Would the potential economical benefits outweigh the immoral perceptions of prostitution? While it seems that all of society would agree on keeping prostitution an illegal profession, clearly there are a handful of people who strongly support the opposite. According to Dennis Hoff the owner of Moonlight Bunny Ranch (one of Novena’s largest brothels), if other states were to legalize prostitution, the economy would reap immediate benefits due to taxation on the sex trade. He elaborates, The federal government receives $6 billion a year now, off of liquor… He prostitution industry in America is about an $18 billion equines, and none of that money goes into the federal coffers or goes to pay taxes. ” Based off of those projections, the government would receive triple the amount of money or a thirty-three percent increase (Kennedy, 2012). Now take the Netherlands as an example. Prostitution is not only a legal practice in their country but it is also a booming part of the tourism trade making up to one hundred million dollars annually. It works like this. The majority of the cities in this European country have red-light districts.
Miriam- Webster Dictionary defines a red-light district as “a part of an urban area where there is a concentration of prostitution and excoriated businesses, such as sex shops, strip clubs, and adult theatres. ” To summarize, the women who work in these areas are, in essence, owning and controlling their very own business. It is not like the sex workers are walking around suburban neighborhoods catering to families; they are off in their own domain and will not be encountered unless someone approaches them.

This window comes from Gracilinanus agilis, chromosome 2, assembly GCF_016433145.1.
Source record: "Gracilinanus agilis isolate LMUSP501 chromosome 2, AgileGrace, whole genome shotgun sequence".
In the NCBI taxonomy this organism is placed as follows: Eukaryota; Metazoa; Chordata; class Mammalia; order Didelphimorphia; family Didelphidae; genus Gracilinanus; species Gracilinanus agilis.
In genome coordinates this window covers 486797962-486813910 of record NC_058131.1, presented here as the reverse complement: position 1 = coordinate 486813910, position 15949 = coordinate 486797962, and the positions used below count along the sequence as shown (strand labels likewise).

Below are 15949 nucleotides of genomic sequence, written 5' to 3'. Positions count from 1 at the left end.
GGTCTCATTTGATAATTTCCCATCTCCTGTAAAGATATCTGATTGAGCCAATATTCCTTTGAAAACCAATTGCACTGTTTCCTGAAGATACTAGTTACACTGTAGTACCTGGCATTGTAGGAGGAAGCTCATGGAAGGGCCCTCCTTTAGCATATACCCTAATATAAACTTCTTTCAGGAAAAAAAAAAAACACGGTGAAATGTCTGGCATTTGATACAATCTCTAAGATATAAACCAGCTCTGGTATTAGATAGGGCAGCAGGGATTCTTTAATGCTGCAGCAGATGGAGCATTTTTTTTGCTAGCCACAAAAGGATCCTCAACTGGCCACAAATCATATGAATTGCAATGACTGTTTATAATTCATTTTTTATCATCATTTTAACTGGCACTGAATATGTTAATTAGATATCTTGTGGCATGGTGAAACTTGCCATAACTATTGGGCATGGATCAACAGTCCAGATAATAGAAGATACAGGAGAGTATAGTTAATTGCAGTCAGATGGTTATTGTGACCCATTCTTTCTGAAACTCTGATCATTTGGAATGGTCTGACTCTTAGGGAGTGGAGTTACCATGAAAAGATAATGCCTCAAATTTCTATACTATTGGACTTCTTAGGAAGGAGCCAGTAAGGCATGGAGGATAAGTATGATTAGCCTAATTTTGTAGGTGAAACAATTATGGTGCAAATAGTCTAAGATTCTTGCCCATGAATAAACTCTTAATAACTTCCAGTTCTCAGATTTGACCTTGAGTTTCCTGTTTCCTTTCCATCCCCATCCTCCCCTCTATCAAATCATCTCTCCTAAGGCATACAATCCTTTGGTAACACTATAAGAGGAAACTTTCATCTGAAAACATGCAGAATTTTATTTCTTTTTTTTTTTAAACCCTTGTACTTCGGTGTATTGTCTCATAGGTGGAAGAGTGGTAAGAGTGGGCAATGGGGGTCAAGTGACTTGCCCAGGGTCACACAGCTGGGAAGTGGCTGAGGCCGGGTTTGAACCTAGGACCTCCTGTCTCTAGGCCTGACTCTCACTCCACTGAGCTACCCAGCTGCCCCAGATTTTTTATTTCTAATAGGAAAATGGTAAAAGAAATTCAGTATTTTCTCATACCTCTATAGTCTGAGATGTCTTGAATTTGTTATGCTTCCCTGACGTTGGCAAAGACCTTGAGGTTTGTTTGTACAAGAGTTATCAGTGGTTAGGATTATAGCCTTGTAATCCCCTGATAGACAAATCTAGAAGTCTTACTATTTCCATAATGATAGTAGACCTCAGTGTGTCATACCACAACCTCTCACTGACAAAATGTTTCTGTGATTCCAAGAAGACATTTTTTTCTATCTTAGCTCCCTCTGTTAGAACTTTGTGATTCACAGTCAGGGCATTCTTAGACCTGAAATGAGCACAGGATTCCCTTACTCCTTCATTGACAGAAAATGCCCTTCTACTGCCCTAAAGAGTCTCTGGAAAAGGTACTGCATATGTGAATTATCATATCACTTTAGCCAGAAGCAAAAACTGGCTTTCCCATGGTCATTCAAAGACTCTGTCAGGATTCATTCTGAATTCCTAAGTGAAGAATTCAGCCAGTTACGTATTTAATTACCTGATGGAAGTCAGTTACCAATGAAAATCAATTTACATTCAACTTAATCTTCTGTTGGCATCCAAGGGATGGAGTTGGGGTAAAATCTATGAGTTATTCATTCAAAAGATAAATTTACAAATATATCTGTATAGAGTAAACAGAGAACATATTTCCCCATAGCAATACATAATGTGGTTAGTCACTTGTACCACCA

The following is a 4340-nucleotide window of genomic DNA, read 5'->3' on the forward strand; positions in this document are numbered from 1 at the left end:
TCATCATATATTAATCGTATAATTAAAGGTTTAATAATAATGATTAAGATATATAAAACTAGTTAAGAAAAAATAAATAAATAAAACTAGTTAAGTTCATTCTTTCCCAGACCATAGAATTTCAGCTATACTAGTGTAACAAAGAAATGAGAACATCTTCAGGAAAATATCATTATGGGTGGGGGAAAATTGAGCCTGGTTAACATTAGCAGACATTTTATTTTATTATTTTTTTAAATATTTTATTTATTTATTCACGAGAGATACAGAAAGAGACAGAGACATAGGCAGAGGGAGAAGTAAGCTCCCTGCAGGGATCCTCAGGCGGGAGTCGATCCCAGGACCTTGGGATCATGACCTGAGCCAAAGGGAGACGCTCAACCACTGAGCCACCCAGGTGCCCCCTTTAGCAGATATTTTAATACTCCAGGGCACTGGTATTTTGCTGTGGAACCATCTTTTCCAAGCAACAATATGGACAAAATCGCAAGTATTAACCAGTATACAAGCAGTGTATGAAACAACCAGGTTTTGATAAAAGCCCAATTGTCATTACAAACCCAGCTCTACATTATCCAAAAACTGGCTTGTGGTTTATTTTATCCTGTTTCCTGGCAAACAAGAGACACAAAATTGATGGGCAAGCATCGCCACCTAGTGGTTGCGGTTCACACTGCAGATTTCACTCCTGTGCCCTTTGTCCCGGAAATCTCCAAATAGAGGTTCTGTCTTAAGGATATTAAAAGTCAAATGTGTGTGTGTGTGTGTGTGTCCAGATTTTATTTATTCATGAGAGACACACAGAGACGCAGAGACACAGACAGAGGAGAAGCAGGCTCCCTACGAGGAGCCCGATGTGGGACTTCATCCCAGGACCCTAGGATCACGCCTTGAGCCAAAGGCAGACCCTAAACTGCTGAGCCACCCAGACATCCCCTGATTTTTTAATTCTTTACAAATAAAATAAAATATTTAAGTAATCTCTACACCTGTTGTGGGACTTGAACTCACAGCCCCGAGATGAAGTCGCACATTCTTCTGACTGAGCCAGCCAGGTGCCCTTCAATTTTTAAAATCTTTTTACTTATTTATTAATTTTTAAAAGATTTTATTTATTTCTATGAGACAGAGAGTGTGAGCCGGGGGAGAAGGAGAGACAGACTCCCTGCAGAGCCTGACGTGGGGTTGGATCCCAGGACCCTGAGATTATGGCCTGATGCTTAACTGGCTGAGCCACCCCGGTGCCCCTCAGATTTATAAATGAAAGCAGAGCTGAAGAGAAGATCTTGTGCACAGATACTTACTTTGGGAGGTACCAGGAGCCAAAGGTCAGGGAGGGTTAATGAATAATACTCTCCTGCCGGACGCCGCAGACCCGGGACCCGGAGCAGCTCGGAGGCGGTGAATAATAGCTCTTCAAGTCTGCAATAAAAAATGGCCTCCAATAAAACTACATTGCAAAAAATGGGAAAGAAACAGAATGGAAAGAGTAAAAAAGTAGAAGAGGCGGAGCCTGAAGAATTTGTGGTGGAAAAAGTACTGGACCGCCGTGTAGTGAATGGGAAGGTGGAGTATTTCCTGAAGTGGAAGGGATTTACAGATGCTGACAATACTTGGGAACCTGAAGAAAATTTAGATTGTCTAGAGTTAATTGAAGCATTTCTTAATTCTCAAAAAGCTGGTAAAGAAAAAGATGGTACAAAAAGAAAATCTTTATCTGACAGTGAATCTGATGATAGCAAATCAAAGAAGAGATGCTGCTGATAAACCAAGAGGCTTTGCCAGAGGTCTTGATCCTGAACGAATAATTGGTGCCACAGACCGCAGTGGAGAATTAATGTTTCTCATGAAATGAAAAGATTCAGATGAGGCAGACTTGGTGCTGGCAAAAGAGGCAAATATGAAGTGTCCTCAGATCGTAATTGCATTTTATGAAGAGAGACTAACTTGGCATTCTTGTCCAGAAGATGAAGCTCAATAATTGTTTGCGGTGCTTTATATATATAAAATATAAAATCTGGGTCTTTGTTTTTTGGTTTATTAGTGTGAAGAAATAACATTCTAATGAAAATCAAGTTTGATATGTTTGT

An argument could also be made that it improves the safety of the women because now they do tot have to hide in vehicles and deserted street corners when they are working with a Customer. Peter Holmes (2012) discussed how women in the sex practice conduct their work in a “business” building so the chances of getting attacked are lower. The government then concludes the operation by verifying the health and safety of the women and collecting taxes from each red-light district. On the contrary, would the economical strides be beneficial enough to look past the possible deteriorating that the legalization of prostitution could have on society?
Kamala Compared (201 2), the author of the book Trafficking and Prostitution Reconsidered, detailed that of the former prostitutes she interviewed, all of them agreed that their jobs could be classified as “paid slavery” and ‘Voluntary rape. ” She followed that up with some other grim statistics: seventy percent of them confirmed that they had been threatened with physical violence at least once and sixty percent of them had actually experienced an instance of physical assault (Compared, 2012). Physical violence was not the extent of the trauma and damage though.
According to Lyn Standardize Murphy (2010), who writes in the Issues in Mental Health Nursing journal, 68 percent of the women who were involved in prostitution suffered from Post-Traumatic Stress Disorder once they attempted to move on from their previous professions and put the past behind them. That statistic includes women from areas where prostitution is legal and where it is not legal too. Horrifically, that number is significantly higher that the percent of soldiers returning home from overseas (Standardize Murphy, 2010).